Manitoba’s post-secondary institutions — and the students they serve — will be put into a precarious position by shifting to a performance-based funding model for higher education, according to researchers and others in academia.
As the name implies, performance-based funding is a method of divvying up public funds for post-secondary institutions based on several metrics, which could include anything from graduation rates and graduate earnings to credit hours earned, or number of job placements.
The province has been indicating for years it wanted to adopt the model, and Manitoba’s Skills, Talent and Knowledge Strategy, released earlier this month, includes a single line under an “immediate actions” heading, stating the province will implement the funding model “to promote positive outcomes for students and alignment with industry needs.”
In an email response to questions, Minister of Advanced Education, Skills and Immigration Wayne Ewasko had few details to offer on what metrics will be used, how much funding will be tied to performance, or what the timeline for the changes will be.
“Our colleges and universities will be involved throughout the process of design, development and implementation of the mode,” Ewasko wrote.
“We will work towards a model that respects the size and demographic diversity of our colleges and universities with a focus on student success, supporting economic achievement and high quality education while ensuring transparency and value for money.”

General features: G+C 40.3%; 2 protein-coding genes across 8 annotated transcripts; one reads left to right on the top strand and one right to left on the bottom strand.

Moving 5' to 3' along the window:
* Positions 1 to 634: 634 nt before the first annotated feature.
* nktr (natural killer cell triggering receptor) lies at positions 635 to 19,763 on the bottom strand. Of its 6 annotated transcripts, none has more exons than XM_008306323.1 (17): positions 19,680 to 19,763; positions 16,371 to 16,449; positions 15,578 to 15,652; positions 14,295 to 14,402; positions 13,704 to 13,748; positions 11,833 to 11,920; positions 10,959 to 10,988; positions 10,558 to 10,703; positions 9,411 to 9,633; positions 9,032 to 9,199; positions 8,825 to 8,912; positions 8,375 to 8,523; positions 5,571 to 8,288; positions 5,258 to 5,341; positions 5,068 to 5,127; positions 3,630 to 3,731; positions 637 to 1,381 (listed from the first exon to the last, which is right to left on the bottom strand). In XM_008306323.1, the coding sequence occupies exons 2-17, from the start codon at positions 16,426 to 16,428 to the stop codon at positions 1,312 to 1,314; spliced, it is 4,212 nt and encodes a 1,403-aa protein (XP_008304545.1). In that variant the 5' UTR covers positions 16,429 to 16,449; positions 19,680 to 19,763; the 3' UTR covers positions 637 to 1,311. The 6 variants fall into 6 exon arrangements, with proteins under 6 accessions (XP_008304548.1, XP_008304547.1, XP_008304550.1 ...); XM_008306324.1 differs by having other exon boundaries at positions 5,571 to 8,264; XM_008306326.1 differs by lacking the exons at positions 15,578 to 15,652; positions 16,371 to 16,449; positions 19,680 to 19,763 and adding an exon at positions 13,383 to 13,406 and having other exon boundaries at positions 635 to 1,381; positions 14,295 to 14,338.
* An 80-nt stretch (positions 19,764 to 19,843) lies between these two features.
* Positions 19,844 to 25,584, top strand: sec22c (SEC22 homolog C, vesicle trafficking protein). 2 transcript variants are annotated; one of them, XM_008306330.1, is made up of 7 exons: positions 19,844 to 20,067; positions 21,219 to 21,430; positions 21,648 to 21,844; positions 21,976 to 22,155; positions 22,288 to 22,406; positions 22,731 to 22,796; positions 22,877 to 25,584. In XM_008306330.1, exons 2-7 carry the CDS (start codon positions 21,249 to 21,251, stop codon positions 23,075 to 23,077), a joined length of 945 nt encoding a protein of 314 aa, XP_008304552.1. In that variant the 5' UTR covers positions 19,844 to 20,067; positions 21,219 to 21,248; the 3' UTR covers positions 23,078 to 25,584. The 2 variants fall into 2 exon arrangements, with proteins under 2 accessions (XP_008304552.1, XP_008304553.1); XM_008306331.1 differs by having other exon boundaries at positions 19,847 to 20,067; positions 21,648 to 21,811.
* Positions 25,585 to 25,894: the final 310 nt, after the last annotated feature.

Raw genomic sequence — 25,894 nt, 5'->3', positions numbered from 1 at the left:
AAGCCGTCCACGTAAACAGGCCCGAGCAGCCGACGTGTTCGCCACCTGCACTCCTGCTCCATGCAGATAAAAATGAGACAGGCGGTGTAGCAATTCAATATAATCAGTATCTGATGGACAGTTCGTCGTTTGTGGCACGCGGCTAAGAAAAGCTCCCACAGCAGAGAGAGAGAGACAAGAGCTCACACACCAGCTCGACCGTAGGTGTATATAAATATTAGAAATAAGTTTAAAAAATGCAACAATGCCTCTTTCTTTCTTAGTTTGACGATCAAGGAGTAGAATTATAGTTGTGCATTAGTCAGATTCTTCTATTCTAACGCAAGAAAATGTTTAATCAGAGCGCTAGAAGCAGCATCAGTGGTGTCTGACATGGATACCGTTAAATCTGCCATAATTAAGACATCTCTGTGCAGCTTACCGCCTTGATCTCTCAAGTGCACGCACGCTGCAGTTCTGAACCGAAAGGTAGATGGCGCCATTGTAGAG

However, the head of the Manitoba Organization of Faculty Associations (MOFA), which represents some 1,600 academic staff, says alarm bells are ringing.
“There is really no persuasive evidence that it works to achieve the goals that the governments … state they want to achieve,” says Scott Forbes, MOFA president, calling it a move used by governments hostile to higher education.
“The question I as president of MOFA have is: what are they trying to fix? How is the system broken?”
Rather than move the needle forward in terms of retention and graduation rates, Forbes says performance-based funding will further exclude under-represented groups.
With institutions pressured to increase their graduation rates, Forbes says it’s likely some will focus efforts on accepting students with already high GPAs, thus making it even harder for Indigenous, Metis, students of colour, low-income students, or adults to access higher education.
Additionally, rather than increase the quality of the education to better meet performance metrics, universities and colleges may simply lower the bar for achieving top grades.
“It gives new meaning to the phrase ‘failure is not an option,” Forbes says.
“There is pressure on everybody to get people through the system.”
Mitigating such unintended consequences may be possible, but would involve establishing “enormous bureaucracies to monitor this very closely,” Forbes says.
Justin Ortagus is an assistant professor of higher education at the University of Florida and has been studying the effects of performance-based funding in the United States for the last eight years.
His findings largely mirror Forbes’ concerns about the plan: generally speaking, that the way it has been implemented historically does not increase retention or graduation rates.
“The headline here is: performance funding doesn’t actually work,” Ortagus says.
“Even though we showed there is no relationship between performance funding and retention or graduation, we do see some targeted effects towards restricting access.”
Specifically, it leads to institutions admitting fewer students of colour or low-income students, because they only want to accept those they feel are most likely to graduate.
Administrators also turn to ‘gaming’ the system in many cases, Ortagus says, such as shuffling paperwork around to make it appear students have completed more courses or logged more hours than they did in reality.